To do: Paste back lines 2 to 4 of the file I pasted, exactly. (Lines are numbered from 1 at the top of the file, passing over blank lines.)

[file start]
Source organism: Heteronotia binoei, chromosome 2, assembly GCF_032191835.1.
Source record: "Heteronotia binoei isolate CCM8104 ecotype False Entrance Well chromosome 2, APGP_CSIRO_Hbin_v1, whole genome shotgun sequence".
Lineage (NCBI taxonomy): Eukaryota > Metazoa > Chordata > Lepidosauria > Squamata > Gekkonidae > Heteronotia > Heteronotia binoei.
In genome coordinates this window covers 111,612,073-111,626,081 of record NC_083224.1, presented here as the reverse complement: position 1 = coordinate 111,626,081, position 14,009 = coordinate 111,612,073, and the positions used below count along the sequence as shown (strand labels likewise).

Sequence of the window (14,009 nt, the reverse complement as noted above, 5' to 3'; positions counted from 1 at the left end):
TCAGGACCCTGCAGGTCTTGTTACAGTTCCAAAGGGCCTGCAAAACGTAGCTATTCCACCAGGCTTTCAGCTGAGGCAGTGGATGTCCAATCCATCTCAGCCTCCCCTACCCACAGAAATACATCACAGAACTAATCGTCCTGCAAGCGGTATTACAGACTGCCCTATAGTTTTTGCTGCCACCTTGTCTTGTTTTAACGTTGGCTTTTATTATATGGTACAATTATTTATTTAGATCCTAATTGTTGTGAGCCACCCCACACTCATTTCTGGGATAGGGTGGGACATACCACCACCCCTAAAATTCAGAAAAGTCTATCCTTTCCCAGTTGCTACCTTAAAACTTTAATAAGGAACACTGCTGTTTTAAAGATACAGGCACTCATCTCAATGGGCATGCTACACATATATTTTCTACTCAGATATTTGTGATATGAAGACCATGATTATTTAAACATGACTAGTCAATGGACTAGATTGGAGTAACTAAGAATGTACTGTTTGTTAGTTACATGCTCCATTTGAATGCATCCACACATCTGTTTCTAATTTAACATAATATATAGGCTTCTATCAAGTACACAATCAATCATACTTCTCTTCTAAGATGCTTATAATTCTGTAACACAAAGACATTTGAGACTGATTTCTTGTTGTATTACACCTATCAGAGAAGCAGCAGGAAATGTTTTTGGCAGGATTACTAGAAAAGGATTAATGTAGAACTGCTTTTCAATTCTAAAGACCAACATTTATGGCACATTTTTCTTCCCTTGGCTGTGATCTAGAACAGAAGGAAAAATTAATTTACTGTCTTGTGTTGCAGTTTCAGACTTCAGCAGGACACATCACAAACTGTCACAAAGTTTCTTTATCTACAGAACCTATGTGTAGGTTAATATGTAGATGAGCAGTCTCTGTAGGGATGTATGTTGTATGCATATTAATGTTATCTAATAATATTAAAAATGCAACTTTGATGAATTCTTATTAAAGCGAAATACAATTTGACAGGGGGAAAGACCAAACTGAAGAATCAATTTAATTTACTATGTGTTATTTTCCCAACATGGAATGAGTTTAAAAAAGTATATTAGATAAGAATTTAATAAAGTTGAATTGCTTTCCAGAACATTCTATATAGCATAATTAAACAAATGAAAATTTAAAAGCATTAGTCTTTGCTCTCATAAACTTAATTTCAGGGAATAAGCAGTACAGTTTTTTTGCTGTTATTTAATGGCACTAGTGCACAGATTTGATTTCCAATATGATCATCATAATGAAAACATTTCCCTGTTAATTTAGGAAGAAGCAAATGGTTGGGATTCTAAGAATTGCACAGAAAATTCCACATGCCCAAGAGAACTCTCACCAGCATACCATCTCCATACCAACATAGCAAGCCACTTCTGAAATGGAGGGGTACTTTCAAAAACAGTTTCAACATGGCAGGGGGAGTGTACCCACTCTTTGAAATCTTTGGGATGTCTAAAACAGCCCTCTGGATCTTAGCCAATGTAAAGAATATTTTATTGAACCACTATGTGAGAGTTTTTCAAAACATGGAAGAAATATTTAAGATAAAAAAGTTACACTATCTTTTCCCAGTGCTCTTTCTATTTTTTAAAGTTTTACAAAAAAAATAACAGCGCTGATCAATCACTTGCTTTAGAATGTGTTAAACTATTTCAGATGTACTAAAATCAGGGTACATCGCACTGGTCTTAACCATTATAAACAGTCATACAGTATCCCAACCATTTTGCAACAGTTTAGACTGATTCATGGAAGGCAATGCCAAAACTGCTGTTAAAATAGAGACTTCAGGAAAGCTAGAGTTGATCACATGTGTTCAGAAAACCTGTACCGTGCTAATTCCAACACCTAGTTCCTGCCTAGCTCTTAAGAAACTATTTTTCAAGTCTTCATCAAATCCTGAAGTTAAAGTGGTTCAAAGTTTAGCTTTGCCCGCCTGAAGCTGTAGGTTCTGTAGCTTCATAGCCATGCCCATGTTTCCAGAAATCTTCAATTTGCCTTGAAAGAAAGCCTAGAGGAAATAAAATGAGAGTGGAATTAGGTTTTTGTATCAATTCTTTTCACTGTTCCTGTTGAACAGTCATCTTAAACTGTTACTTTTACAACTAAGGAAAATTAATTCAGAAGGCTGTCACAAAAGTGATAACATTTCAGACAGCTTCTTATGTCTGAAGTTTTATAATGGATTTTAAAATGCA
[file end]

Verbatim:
Source record: "Heteronotia binoei isolate CCM8104 ecotype False Entrance Well chromosome 2, APGP_CSIRO_Hbin_v1, whole genome shotgun sequence".
Lineage (NCBI taxonomy): Eukaryota > Metazoa > Chordata > Lepidosauria > Squamata > Gekkonidae > Heteronotia > Heteronotia binoei.
In genome coordinates this window covers 111,612,073-111,626,081 of record NC_083224.1, presented here as the reverse complement: position 1 = coordinate 111,626,081, position 14,009 = coordinate 111,612,073, and the positions used below count along the sequence as shown (strand labels likewise).